"Oh. Right. Anyway, everybody's talking about this story in the Post, but we didn't want to hurt Mrs. Travis' feelings or nothing so we figured we'd just sneak back here, behind the livery, and-"
"Y'all have got to be more quiet," a soft voice broke into JD's ramblings. Ezra looked behind him in alarm. Vin had joined the club behind the stables.
"Mr. Tanner, you too are an accomplice on this escapade?"
The sharpshooter shrugged and looked over his shoulder guiltily. "Well, Mrs. Travis has helped me out a lot and I figure I gotta be loyal to her. But . . . word about the Post sure has been buzzin' around town. Have ya read any of it yet?"
"Just a few lines." Buck answered. "Keep an eye on the street and listen to this." He began reading in a low voice. Ezra found himself listening carefully for any details he might have missed when he'd read the Post that morning.
"'Speculation is that the lone man traveling with the wagon train struck it rich at Gregory Gulch in Denver during the gold rush of '59. Taking his fortune back east, smart investing multiplied his wealth.'"
Wilmington had barely begun when the sharpshooter called out a warning.
"She's coming!" Vin hissed.
The four fugitives scrambled to conceal themselves behind any available cover. A few tense moments passed. Finally, Vin peeked his head up from his horse's stall.
"All clear," the sharpshooter said.
"Good," Buck said as he stood up from behind a crate. JD emerged from inside one of the barrels.
"Why don't you ask him if he's sure?" the young peacekeeper asked.
"Now don't take offense, kid. Vin's just got more skill and experience than you in this sorta stuff," Wilmington replied.
JD shifted his feet defensively. "I've got plenty of skill and experience, Buck."
"I wasn't saying you don't, son. I was just sayin' Vin's got more of it."
The two of them delved into an argument only slightly tempered by the need to keep the volume low.
Vin looked at Ezra. "So what's it say?" he asked.
"Oh, mostly it's a gimmicky article about money. Just an appeal to humanity's basest instinct," the gambler replied.
"You mean your basest instinct."
"I am just as human as the next man, Mr. Tanner."
"Hmm," Vin hmmed skeptically. "So you don't believe there's any truth to this story?"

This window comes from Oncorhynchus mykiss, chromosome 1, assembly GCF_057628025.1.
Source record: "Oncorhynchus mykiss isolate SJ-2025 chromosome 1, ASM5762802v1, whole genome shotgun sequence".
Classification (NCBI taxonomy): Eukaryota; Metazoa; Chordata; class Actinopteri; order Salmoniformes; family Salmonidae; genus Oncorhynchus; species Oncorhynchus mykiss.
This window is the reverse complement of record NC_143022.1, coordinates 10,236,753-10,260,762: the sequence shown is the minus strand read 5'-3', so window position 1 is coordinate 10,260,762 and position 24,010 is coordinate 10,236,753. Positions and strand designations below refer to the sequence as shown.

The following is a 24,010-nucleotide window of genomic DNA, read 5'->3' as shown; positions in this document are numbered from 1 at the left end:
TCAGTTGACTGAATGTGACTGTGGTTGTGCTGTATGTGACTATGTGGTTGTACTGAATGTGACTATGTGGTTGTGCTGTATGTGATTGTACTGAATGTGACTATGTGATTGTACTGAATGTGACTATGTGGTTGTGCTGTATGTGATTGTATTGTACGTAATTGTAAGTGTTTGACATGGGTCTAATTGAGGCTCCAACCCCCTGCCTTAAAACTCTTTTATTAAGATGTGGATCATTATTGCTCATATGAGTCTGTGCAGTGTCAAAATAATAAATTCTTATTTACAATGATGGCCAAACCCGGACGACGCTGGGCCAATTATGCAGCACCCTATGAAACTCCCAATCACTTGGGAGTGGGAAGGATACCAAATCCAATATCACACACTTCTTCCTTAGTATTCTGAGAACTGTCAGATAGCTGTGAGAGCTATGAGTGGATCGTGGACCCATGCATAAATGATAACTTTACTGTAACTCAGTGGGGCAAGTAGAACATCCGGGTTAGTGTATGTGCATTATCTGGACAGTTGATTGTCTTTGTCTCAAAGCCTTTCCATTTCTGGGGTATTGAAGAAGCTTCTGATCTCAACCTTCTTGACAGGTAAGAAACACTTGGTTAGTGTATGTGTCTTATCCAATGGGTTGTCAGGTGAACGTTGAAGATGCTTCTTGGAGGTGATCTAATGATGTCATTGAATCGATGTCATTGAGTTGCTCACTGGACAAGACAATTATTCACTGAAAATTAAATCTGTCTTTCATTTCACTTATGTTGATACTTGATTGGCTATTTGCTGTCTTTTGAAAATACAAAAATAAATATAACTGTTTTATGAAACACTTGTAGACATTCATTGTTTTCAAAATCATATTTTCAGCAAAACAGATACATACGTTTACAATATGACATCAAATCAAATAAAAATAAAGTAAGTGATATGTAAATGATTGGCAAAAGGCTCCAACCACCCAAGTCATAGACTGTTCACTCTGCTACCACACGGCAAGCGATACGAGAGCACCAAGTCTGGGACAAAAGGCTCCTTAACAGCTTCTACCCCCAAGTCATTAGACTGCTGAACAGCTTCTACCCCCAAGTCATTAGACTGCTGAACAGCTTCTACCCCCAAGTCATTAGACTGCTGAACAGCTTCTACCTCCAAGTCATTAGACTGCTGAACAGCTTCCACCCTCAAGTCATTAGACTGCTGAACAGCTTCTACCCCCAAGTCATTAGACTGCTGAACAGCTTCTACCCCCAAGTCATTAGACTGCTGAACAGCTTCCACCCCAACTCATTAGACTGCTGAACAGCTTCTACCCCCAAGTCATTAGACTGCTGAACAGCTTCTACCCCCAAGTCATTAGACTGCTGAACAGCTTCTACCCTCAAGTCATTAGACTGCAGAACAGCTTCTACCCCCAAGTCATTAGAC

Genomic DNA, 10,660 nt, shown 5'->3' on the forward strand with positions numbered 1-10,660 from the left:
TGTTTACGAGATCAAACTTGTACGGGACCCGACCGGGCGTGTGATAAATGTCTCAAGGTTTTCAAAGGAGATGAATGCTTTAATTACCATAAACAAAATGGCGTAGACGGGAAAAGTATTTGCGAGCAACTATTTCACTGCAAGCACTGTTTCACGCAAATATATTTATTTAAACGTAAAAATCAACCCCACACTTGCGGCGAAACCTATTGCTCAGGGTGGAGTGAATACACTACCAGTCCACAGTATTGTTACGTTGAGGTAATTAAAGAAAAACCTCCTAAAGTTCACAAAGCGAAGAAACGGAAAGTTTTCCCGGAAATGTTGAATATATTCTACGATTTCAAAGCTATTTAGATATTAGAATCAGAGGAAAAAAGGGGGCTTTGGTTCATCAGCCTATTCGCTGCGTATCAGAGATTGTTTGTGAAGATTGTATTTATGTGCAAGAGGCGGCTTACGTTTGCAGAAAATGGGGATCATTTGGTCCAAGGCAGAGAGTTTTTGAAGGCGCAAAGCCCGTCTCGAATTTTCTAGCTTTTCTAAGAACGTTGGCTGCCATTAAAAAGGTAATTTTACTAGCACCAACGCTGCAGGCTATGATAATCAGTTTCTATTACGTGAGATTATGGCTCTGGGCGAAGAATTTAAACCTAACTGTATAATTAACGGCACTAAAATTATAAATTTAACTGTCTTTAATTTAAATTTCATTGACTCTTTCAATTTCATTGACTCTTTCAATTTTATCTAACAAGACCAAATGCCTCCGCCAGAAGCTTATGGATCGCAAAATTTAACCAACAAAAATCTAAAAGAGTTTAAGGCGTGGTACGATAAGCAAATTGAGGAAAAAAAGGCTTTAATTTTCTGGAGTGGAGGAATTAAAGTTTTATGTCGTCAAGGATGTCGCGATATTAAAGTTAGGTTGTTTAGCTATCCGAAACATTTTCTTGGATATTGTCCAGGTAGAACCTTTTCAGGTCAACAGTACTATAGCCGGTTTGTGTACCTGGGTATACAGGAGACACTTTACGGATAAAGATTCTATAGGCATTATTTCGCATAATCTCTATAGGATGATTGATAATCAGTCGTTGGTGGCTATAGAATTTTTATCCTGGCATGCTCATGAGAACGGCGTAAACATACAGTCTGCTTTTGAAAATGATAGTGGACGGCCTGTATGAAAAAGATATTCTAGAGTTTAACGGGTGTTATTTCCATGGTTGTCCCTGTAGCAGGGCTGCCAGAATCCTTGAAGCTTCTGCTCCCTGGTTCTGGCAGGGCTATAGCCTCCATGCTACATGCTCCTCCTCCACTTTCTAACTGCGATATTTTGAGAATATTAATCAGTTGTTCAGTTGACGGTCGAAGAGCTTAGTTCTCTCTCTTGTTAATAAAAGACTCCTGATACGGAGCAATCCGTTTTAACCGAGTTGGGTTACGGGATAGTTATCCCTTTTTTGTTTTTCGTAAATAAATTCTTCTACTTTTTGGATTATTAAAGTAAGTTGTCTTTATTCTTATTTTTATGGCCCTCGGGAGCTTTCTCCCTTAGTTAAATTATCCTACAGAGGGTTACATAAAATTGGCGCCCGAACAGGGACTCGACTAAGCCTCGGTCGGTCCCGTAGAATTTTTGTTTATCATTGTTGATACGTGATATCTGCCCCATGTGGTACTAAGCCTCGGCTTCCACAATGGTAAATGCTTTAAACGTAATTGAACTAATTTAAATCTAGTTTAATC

Standish shrugged casually. "I think this is merely the calculated device of an underdog news publication to sell more papers. Have you met the illustrious Miss Danae?"
The tracker shook his head. "Seen her around - she's hard to miss - but I've heard folk say she's nosy 'bout people's pasts. Last thing I need is some snoopy reporter asking me about wanted posters in Tascosa."
Ezra nodded. If he had been branded a criminal for a crime he did not commit, he would stay as far away from Claire Danae as possible. Standish wouldn't be thrilled to find some of his own dubious history in print, at that.
"Ran into her boss," Vin continued. "Buster Hedgecock. You met him?"
"I have," JD broke in before Ezra could respond. "What a peacock! They were moving into that building next to the boarding house. All I did was ask if they needed help carrying in their things and that Hedgecock tells me to get stuffed. Thought I'd drop his valuable equipment. Reminds me of this fellow used to work at the mansion back in Boston. A butler. Man always walked around with his nose in the air."
"Man walks around with his nose in the air is likely to trip over his own feet," Buck inserted sagely. The other three stared at Wilmington.
"My, my, Mr. Wilmington," Ezra drawled. "What a profound observation. Your association with Mr. Sanchez has evidently expanded your realm of thought."
"Yeah, I'm deep. So what exactly did the article say about the hidden treasure?"
Ezra closed the pages of the Four Corners Post and waved a hand dismissively. "Oh, Miss Danae's just guessing now. Manufacturing detail in order to enhance a story."